This 450-acre site is a mixture of scrubby flatwoods, mesic flatwoods, xeric and mesic hammocks, scattered depressional marshes and mangrove swamp. The western and northern portions of the site consist of mesic and scrubby flatwoods, with a few depressional marshes and hydric hammocks. This area supports a vegetative structure that could provide suitable habitat for scrub-jays and other scrub dependent species. The southern and eastern portions of this site transition into high marsh and mangrove communities, that are typically flooded.
Most of the upland areas were historically transitional habitat between mesic flatwoods and scrubby flatwoods, meaning these uplands have characteristics of both these habitat types. The site has been historically fire-suppressed, allowing for an accumulation of fuels. In 1995 a wildfire burned most of the site, resulting in the vegetative structure of most of the upland habitats structurally resembling scrub, but the soils and species diversity still reflect mesic to scrubby flatwoods. The scattered depressional marshes were also improved by the fire; however they continue to be excessively drained by ditches.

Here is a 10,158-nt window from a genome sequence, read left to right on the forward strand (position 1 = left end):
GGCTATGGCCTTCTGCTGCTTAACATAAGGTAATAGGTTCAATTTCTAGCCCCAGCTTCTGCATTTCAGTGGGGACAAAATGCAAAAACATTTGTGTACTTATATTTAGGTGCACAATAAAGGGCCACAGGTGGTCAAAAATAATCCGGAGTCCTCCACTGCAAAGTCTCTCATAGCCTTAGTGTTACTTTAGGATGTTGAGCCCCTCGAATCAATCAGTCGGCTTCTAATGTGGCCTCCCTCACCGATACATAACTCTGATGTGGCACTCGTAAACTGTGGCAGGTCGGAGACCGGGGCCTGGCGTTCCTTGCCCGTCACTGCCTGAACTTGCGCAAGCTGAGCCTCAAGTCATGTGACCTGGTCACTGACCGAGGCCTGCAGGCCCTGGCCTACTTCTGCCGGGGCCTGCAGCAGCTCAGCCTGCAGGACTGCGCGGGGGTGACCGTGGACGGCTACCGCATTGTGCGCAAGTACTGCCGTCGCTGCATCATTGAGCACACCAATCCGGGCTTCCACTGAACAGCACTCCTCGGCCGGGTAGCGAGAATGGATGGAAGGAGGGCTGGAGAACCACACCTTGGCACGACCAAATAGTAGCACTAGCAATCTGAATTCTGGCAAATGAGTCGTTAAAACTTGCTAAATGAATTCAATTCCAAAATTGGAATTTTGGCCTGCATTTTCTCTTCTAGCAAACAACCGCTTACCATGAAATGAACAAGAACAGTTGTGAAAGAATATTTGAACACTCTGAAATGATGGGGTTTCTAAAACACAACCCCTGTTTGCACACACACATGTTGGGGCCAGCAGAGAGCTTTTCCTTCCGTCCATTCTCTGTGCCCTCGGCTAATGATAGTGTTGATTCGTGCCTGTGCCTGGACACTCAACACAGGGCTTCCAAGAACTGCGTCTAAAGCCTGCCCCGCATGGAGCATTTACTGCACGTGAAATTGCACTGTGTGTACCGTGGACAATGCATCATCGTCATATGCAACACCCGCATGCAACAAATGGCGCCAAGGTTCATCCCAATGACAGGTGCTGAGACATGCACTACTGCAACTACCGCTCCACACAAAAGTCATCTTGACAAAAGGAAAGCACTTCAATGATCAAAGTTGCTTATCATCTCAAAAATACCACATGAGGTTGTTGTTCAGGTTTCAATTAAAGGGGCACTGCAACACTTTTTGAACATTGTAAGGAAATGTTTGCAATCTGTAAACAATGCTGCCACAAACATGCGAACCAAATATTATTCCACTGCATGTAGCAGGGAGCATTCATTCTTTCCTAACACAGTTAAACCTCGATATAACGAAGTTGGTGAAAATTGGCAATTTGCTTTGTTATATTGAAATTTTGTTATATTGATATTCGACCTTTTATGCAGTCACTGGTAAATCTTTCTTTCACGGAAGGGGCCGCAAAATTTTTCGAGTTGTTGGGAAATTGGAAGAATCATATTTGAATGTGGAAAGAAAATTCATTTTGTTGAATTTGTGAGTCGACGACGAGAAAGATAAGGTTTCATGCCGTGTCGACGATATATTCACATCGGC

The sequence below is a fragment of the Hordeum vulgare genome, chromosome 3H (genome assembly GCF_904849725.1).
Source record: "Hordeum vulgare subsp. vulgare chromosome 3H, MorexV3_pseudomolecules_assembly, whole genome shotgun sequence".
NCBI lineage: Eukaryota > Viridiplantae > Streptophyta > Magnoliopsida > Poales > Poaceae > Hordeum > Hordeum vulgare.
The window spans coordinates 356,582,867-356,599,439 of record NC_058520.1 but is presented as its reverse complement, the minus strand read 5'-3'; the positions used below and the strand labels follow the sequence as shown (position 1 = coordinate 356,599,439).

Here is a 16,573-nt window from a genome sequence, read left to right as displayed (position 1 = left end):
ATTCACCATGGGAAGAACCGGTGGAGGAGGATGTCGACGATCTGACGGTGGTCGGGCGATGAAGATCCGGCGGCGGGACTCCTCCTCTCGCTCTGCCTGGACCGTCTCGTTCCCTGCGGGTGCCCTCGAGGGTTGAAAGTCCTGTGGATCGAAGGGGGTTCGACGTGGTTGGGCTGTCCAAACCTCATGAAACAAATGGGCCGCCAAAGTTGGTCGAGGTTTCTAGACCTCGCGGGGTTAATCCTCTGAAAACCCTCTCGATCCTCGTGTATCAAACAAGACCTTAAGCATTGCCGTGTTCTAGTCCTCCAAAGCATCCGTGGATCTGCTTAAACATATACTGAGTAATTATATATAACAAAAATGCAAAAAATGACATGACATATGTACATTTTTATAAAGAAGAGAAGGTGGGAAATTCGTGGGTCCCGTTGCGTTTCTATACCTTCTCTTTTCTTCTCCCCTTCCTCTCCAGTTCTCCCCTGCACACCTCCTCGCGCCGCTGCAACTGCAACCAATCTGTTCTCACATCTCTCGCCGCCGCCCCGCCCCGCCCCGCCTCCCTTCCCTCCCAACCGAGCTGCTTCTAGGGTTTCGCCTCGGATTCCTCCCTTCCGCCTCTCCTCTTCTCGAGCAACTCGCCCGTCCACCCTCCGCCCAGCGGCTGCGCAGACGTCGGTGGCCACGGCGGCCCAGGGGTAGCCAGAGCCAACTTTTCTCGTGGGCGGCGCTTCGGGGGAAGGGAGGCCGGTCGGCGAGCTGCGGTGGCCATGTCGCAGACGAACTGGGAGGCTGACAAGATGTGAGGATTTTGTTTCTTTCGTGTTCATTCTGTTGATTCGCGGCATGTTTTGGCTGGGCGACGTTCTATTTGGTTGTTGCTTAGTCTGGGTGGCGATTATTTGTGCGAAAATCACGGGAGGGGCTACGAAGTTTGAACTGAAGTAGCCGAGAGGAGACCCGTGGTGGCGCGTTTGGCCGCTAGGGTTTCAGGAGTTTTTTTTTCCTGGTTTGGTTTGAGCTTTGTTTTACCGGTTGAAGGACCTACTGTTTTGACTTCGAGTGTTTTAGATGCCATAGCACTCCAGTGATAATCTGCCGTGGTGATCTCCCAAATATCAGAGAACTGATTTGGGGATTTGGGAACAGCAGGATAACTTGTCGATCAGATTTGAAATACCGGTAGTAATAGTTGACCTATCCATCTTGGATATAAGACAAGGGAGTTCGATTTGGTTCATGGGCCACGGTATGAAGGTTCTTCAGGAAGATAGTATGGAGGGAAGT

The potential exists for the northern portion of this site to provide suitable habitat for scrub jays. The majority of the scrubby flatwoods are in good condition. Prescribed burning and mechanical fuel reduction will improve the habitat quality by reducing the shrub canopy and providing more open areas. Because of fire suppression, areas not burned by the 1995 wildfire have succeeded into xeric and mesic hammock. Land management treatments in these areas include: thinning the overgrown oaks and implementing a cycle of prescribed burning.